At least 160 people have been killed and hundreds left injured after a massive 7.3 magnitude earthquake rocked the mountainous Iran-Iraq border, triggering landslides that were hindering the rescue effort, officials said.
A series of video on Youtube shows the horrific moments of the quake that rattled northeast Iraq near the border with Iran on Sunday. The strong wave-like tremors that ran across border region of the two countries can be seen in a video lasting 5 minutes 53 seconds .
In the video, a number of chandeliers can be seen swinging heavily as the emergency alarm sets off in a hotel. The video goes on to show a collapsed house with a tree beneath. People can be seen on the road in the night and a man can be heard asking for help.
It further shows a mobile phone video. A man is asking one of his family members to stick close to a wall and a sofa. He comes out of his home and shows the people fleeing buildings and a few vehicles running on the street.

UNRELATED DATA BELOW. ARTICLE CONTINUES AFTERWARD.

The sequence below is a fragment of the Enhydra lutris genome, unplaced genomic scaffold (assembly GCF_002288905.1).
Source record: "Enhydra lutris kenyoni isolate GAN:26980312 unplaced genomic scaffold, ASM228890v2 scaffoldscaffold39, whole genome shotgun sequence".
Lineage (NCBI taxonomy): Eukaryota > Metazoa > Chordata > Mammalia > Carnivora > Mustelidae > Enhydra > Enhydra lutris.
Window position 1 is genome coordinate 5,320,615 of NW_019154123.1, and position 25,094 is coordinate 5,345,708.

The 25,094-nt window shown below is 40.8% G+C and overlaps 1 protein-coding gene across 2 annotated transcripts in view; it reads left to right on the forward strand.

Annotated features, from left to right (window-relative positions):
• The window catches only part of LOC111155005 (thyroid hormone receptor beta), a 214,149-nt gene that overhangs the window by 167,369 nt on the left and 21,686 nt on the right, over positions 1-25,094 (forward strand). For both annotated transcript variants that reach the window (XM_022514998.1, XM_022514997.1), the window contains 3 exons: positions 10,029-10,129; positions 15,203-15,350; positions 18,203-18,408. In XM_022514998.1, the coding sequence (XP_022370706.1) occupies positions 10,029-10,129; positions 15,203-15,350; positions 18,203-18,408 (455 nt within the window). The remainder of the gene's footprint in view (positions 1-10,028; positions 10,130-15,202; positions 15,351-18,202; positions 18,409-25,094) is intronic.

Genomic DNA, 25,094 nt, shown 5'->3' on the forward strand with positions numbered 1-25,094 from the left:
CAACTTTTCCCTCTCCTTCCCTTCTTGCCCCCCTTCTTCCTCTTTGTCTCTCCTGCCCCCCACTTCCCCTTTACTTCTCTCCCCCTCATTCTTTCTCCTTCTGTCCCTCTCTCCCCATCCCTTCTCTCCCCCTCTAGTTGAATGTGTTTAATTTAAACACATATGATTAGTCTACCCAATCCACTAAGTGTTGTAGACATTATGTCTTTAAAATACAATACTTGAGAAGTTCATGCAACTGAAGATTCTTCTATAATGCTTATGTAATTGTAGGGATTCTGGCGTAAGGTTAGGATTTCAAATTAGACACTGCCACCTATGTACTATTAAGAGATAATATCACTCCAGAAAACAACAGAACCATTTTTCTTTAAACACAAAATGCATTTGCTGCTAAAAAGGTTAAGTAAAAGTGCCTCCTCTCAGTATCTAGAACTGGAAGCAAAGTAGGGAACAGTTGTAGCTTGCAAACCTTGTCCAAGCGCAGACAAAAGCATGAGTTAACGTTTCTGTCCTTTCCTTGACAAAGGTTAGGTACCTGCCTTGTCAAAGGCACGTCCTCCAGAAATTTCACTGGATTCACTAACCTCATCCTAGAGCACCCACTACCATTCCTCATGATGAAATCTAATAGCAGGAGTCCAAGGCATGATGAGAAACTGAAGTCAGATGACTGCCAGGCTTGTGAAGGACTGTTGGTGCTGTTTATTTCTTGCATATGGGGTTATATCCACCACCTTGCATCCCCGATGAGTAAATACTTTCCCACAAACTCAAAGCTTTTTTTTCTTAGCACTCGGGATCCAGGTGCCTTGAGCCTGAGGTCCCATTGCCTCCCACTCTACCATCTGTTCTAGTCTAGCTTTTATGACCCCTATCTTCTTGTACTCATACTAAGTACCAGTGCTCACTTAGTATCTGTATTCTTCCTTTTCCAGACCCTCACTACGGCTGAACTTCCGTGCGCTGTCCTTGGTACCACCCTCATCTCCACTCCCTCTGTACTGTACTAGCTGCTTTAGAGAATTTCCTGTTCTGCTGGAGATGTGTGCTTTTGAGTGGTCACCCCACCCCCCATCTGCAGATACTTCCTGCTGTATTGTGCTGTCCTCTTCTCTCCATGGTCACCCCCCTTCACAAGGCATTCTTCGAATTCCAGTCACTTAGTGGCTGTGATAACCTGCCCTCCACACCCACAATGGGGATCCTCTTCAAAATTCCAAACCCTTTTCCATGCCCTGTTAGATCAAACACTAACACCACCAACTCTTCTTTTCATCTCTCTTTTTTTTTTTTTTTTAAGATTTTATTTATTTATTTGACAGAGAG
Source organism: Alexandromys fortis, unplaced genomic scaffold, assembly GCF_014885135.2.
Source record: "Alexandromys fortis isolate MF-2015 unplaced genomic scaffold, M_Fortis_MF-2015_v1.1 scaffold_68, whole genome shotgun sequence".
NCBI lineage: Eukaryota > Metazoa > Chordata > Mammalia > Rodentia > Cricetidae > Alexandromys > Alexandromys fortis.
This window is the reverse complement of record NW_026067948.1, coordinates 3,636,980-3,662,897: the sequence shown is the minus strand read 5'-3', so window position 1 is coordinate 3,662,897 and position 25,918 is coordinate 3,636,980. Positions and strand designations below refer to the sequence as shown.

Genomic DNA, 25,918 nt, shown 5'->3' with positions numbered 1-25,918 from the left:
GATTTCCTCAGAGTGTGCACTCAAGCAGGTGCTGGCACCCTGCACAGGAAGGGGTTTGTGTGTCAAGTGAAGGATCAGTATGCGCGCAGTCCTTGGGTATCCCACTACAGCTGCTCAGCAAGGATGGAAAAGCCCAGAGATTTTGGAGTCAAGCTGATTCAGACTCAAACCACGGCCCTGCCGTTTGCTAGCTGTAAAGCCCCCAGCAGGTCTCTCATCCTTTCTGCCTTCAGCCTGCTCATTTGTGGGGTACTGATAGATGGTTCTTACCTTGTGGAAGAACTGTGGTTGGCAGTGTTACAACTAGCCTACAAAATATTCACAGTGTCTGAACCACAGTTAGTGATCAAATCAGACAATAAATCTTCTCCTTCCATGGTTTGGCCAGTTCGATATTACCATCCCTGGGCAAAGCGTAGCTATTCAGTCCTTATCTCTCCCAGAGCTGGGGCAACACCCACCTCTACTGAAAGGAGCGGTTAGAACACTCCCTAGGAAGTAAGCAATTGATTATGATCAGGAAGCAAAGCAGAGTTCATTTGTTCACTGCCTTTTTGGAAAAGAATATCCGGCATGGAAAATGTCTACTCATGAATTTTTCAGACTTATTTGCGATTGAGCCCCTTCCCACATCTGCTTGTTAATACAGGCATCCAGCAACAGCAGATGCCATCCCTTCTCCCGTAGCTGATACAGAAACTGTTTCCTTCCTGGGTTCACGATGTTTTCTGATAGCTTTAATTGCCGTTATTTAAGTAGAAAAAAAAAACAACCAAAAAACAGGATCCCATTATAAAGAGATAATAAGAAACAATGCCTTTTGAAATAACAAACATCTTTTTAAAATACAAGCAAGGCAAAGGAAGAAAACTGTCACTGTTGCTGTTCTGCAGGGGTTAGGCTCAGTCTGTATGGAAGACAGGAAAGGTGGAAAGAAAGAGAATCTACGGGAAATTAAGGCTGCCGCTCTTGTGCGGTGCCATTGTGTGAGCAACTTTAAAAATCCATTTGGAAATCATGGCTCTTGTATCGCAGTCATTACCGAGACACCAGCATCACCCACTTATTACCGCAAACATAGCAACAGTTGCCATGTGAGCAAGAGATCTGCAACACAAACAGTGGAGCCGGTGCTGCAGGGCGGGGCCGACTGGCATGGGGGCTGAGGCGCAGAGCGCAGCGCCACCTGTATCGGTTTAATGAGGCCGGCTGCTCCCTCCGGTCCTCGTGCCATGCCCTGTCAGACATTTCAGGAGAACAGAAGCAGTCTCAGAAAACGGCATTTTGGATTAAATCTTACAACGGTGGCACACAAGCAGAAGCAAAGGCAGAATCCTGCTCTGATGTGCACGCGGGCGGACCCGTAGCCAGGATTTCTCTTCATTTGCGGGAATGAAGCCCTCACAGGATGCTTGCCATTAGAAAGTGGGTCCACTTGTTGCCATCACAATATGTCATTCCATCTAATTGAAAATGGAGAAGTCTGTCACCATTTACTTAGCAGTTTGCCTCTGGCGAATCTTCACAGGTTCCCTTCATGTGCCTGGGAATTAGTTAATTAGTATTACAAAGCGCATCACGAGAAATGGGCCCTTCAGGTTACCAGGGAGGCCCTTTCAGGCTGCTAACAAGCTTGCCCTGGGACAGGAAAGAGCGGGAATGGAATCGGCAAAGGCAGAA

The next scene is the CCTV footage of a shopping mall. A man can be seen running with a child and a woman behind him. Things are seen falling on the floor. Two more chandeliers are shown swinging as the video advances.
The video ends with dozens of people standing near the basement of a building.
Another video sourced from AP shows a ceiling fan swinging wildly. A string of electric bulbs is seen moving. The video ends with same collapsed house visuals as seen in the earlier video.
At least 129 people were killed in Iran’s Kermanshah province on the Iraqi border, the provincial deputy governor told state television. “We are in the process of setting up three emergency relief camps,” said Mojtaba Nikkerdar, the deputy governor of Iran’s Kermanshah province.
Footage posted on Twitter showed people fleeing a building in Sulaimaniyah, northern Iraq, as windows shattered at the moment the quake struck late on Sunday, while images from the nearby town of Darbandikhan showed major walls and concrete structures had collapsed.
The quake hit 30 km southwest of Halabja in Iraq’s Kurdistan at around 9.20 pm when many people would have been at home, the US Geological Survey said. Iran’s emergency services chief Pir Hossein Koolivand said it was “difficult to send rescue teams to the villages because the roads have been cut off… there have been landslides”.